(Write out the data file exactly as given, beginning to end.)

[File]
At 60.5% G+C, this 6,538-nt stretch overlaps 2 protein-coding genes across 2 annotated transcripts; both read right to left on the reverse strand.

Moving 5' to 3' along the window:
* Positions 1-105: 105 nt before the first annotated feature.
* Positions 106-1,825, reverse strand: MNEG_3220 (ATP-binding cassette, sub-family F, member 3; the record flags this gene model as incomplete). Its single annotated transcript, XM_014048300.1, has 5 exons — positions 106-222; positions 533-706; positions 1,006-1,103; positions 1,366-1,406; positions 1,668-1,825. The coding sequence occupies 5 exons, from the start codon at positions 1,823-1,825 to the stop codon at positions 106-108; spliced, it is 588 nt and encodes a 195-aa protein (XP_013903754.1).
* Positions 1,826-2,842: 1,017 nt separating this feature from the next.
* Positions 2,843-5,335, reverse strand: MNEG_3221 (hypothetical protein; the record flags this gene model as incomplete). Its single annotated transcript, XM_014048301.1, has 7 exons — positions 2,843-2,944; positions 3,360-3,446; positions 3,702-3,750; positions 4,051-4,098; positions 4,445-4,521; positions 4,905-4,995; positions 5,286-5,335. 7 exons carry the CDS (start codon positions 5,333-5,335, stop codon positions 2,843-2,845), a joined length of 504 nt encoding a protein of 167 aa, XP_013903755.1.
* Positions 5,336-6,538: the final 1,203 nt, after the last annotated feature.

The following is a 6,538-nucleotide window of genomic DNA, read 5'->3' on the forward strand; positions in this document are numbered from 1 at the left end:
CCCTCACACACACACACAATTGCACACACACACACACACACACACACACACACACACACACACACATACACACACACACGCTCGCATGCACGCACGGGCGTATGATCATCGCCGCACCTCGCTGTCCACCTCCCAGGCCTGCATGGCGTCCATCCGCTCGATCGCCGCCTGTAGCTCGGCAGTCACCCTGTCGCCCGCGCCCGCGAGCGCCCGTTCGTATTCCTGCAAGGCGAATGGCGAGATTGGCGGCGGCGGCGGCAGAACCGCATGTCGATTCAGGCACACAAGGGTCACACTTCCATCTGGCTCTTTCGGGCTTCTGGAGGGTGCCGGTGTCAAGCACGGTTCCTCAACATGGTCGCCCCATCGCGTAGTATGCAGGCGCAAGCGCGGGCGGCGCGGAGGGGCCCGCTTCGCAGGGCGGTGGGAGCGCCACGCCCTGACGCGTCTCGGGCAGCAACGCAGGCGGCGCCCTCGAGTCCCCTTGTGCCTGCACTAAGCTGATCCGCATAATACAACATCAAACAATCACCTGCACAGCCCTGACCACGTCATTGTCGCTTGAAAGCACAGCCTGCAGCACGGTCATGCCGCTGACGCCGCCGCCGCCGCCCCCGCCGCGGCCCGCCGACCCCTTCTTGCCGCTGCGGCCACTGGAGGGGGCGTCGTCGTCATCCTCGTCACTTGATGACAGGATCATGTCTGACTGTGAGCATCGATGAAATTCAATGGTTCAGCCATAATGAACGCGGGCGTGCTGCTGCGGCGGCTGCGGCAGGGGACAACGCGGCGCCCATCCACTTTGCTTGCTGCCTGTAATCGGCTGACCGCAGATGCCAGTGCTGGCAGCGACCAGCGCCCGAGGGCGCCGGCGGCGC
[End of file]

At 60.5% G+C, this 6,538-nt stretch overlaps 2 protein-coding genes across 2 annotated transcripts; both read right to left on the reverse strand.

Moving 5' to 3' along the window:
* Positions 1-105: 105 nt before the first annotated feature.
* Positions 106-1,825, reverse strand: MNEG_3220 (ATP-binding cassette, sub-family F, member 3; the record flags this gene model as incomplete). Its single annotated transcript, XM_014048300.1, has 5 exons — positions 106-222; positions 533-706; positions 1,006-1,103; positions 1,366-1,406; positions 1,668-1,825. The coding sequence occupies 5 exons, from the start codon at positions 1,823-1,825 to the stop codon at positions 106-108; spliced, it is 588 nt and encodes a 195-aa protein (XP_013903754.1).
* Positions 1,826-2,842: 1,017 nt separating this feature from the next.
* Positions 2,843-5,335, reverse strand: MNEG_3221 (hypothetical protein; the record flags this gene model as incomplete). Its single annotated transcript, XM_014048301.1, has 7 exons — positions 2,843-2,944; positions 3,360-3,446; positions 3,702-3,750; positions 4,051-4,098; positions 4,445-4,521; positions 4,905-4,995; positions 5,286-5,335. 7 exons carry the CDS (start codon positions 5,333-5,335, stop codon positions 2,843-2,845), a joined length of 504 nt encoding a protein of 167 aa, XP_013903755.1.
* Positions 5,336-6,538: the final 1,203 nt, after the last annotated feature.

The following is a 6,538-nucleotide window of genomic DNA, read 5'->3' on the forward strand; positions in this document are numbered from 1 at the left end:
CCCTCACACACACACACAATTGCACACACACACACACACACACACACACACACACACACACACACATACACACACACACGCTCGCATGCACGCACGGGCGTATGATCATCGCCGCACCTCGCTGTCCACCTCCCAGGCCTGCATGGCGTCCATCCGCTCGATCGCCGCCTGTAGCTCGGCAGTCACCCTGTCGCCCGCGCCCGCGAGCGCCCGTTCGTATTCCTGCAAGGCGAATGGCGAGATTGGCGGCGGCGGCGGCAGAACCGCATGTCGATTCAGGCACACAAGGGTCACACTTCCATCTGGCTCTTTCGGGCTTCTGGAGGGTGCCGGTGTCAAGCACGGTTCCTCAACATGGTCGCCCCATCGCGTAGTATGCAGGCGCAAGCGCGGGCGGCGCGGAGGGGCCCGCTTCGCAGGGCGGTGGGAGCGCCACGCCCTGACGCGTCTCGGGCAGCAACGCAGGCGGCGCCCTCGAGTCCCCTTGTGCCTGCACTAAGCTGATCCGCATAATACAACATCAAACAATCACCTGCACAGCCCTGACCACGTCATTGTCGCTTGAAAGCACAGCCTGCAGCACGGTCATGCCGCTGACGCCGCCGCCGCCGCCCCCGCCGCGGCCCGCCGACCCCTTCTTGCCGCTGCGGCCACTGGAGGGGGCGTCGTCGTCATCCTCGTCACTTGATGACAGGATCATGTCTGACTGTGAGCATCGATGAAATTCAATGGTTCAGCCATAATGAACGCGGGCGTGCTGCTGCGGCGGCTGCGGCAGGGGACAACGCGGCGCCCATCCACTTTGCTTGCTGCCTGTAATCGGCTGACCGCAGATGCCAGTGCTGGCAGCGACCAGCGCCCGAGGGCGCCGGCGGCGC